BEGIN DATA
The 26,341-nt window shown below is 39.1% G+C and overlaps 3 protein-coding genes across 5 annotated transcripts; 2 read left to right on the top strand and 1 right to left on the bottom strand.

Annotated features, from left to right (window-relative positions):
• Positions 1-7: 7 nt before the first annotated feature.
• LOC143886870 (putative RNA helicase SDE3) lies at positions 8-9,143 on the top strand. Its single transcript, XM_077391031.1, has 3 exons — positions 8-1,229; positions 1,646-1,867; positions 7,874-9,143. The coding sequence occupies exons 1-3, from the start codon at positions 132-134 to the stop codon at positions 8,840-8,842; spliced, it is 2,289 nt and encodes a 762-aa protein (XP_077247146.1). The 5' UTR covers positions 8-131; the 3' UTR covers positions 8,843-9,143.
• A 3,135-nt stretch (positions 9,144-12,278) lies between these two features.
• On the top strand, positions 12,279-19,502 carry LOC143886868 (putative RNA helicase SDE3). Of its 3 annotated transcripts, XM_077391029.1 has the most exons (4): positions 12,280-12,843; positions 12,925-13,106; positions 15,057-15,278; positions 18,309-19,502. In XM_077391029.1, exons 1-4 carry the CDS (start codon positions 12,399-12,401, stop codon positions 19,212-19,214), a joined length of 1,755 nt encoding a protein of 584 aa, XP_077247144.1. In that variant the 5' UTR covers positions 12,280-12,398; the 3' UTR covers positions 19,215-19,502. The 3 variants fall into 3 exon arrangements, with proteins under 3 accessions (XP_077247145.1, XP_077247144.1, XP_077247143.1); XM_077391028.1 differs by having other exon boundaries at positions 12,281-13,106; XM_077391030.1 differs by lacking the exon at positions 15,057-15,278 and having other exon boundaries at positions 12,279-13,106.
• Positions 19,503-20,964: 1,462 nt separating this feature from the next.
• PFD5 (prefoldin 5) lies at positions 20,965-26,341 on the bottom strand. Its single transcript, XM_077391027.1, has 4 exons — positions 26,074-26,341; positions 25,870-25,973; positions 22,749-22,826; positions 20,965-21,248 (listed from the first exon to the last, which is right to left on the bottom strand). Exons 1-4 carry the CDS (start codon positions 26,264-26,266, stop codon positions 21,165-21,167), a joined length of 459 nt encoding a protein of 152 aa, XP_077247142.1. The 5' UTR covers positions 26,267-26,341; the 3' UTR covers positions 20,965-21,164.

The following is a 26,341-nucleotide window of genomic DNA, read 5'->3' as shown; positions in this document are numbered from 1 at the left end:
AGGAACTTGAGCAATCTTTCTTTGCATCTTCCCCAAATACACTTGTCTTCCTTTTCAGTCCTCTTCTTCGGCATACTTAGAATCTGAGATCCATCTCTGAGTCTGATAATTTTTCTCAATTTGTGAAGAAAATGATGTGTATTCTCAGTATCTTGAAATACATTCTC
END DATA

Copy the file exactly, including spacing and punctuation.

The 26,341-nt window shown below is 39.1% G+C and overlaps 3 protein-coding genes across 5 annotated transcripts; 2 read left to right on the top strand and 1 right to left on the bottom strand.

Annotated features, from left to right (window-relative positions):
• Positions 1-7: 7 nt before the first annotated feature.
• LOC143886870 (putative RNA helicase SDE3) lies at positions 8-9,143 on the top strand. Its single transcript, XM_077391031.1, has 3 exons — positions 8-1,229; positions 1,646-1,867; positions 7,874-9,143. The coding sequence occupies exons 1-3, from the start codon at positions 132-134 to the stop codon at positions 8,840-8,842; spliced, it is 2,289 nt and encodes a 762-aa protein (XP_077247146.1). The 5' UTR covers positions 8-131; the 3' UTR covers positions 8,843-9,143.
• A 3,135-nt stretch (positions 9,144-12,278) lies between these two features.
• On the top strand, positions 12,279-19,502 carry LOC143886868 (putative RNA helicase SDE3). Of its 3 annotated transcripts, XM_077391029.1 has the most exons (4): positions 12,280-12,843; positions 12,925-13,106; positions 15,057-15,278; positions 18,309-19,502. In XM_077391029.1, exons 1-4 carry the CDS (start codon positions 12,399-12,401, stop codon positions 19,212-19,214), a joined length of 1,755 nt encoding a protein of 584 aa, XP_077247144.1. In that variant the 5' UTR covers positions 12,280-12,398; the 3' UTR covers positions 19,215-19,502. The 3 variants fall into 3 exon arrangements, with proteins under 3 accessions (XP_077247145.1, XP_077247144.1, XP_077247143.1); XM_077391028.1 differs by having other exon boundaries at positions 12,281-13,106; XM_077391030.1 differs by lacking the exon at positions 15,057-15,278 and having other exon boundaries at positions 12,279-13,106.
• Positions 19,503-20,964: 1,462 nt separating this feature from the next.
• PFD5 (prefoldin 5) lies at positions 20,965-26,341 on the bottom strand. Its single transcript, XM_077391027.1, has 4 exons — positions 26,074-26,341; positions 25,870-25,973; positions 22,749-22,826; positions 20,965-21,248 (listed from the first exon to the last, which is right to left on the bottom strand). Exons 1-4 carry the CDS (start codon positions 26,264-26,266, stop codon positions 21,165-21,167), a joined length of 459 nt encoding a protein of 152 aa, XP_077247142.1. The 5' UTR covers positions 26,267-26,341; the 3' UTR covers positions 20,965-21,164.

The following is a 26,341-nucleotide window of genomic DNA, read 5'->3' as shown; positions in this document are numbered from 1 at the left end:
AGGAACTTGAGCAATCTTTCTTTGCATCTTCCCCAAATACACTTGTCTTCCTTTTCAGTCCTCTTCTTCGGCATACTTAGAATCTGAGATCCATCTCTGAGTCTGATAATTTTTCTCAATTTGTGAAGAAAATGATGTGTATTCTCAGTATCTTGAAATACATTCTC